- Home cures and lifestyle adjustments
- Treatment options
- Risk factors
- Alternative medicine options
- Diagnostic tests
- Support groups and coping with the condition
- How do you prepare for your appointment?
- Complications of the condition
Some of these sections contain critical, time-saving information to help you manage your scoliosis.
Ortho Info uses FAQs to disseminate scoliosis information, which is different from most other resources. The sections are further divided into the following topics:
- Introduction – Common questions
- Treatment alternatives – Frequently asked questions regarding treatment choices
- Surgery – Frequently asked questions about surgical operations
- Surgery considerations – When considering surgery, you may have various concerns.
- Frequently asked questions about growing up with this disorder.
In a simple, easy-to-understand format, Ortho Info offers a wealth of scoliosis information. We appreciate that they address some of the most frequently asked concerns regarding the illness.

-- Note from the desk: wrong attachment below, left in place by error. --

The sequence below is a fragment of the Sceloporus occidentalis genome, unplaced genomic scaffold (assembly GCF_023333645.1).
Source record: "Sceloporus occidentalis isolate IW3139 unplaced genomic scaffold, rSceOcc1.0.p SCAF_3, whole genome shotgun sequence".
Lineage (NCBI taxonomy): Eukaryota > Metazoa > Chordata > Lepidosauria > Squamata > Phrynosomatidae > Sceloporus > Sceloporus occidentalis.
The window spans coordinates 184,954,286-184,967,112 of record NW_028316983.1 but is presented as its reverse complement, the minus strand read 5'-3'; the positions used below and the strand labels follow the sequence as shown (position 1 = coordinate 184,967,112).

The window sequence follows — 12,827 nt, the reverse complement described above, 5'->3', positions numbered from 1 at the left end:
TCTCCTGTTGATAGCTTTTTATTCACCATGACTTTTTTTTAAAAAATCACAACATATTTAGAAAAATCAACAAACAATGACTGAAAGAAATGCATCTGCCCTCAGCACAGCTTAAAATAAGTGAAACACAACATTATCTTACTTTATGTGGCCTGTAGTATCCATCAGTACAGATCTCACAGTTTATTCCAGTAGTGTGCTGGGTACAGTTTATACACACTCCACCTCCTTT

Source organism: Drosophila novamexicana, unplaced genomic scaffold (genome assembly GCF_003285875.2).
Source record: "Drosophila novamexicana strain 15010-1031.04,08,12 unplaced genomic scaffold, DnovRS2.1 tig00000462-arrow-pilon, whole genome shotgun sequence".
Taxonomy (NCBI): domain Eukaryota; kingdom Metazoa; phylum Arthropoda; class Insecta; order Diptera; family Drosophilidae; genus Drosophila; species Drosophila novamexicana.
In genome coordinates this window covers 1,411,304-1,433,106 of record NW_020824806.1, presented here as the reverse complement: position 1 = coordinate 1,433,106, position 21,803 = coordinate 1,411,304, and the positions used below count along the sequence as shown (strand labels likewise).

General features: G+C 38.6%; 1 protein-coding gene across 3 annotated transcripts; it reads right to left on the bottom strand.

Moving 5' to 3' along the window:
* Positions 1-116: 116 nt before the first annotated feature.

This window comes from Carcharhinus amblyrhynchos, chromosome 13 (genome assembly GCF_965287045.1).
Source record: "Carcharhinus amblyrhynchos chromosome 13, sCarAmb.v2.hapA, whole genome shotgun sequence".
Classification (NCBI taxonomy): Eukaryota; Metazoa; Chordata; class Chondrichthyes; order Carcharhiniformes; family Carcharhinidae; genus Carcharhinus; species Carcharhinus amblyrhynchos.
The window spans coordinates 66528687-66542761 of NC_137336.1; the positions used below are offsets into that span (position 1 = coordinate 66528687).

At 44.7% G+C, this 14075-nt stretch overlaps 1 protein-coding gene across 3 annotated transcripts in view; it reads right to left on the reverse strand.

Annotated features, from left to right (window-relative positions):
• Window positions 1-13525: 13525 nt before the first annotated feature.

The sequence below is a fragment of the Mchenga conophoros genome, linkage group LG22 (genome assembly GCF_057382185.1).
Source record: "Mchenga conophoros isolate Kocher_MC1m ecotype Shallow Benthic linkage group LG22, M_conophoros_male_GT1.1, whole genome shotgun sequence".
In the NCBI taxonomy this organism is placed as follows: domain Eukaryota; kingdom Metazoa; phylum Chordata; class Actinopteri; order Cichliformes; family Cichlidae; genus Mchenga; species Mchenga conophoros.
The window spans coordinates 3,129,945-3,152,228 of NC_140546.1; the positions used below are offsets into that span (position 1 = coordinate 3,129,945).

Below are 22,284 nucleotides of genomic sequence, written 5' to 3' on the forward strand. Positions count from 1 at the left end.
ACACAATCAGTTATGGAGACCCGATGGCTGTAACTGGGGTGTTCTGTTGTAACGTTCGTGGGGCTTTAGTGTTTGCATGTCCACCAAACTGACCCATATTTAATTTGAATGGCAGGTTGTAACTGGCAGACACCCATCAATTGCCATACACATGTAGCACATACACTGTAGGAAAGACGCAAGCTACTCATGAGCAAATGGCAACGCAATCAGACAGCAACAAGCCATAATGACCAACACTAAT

This allows you to discover the answers to your most pressing concerns quickly and simply. A few examples are also included to illustrate the disorder.
Another website sponsored by the National Institutes of Health and the U.S. National Library of Medicine is Medline Plus. This page has comparable content to what you’ll find on PubMed Health, with illustrations that help explain this condition.
We appreciate Medline Plus because they make information easy to comprehend. They talk about when surgery is needed and how it works. They’ll talk to you about the disease’s prognosis and any potential side effects.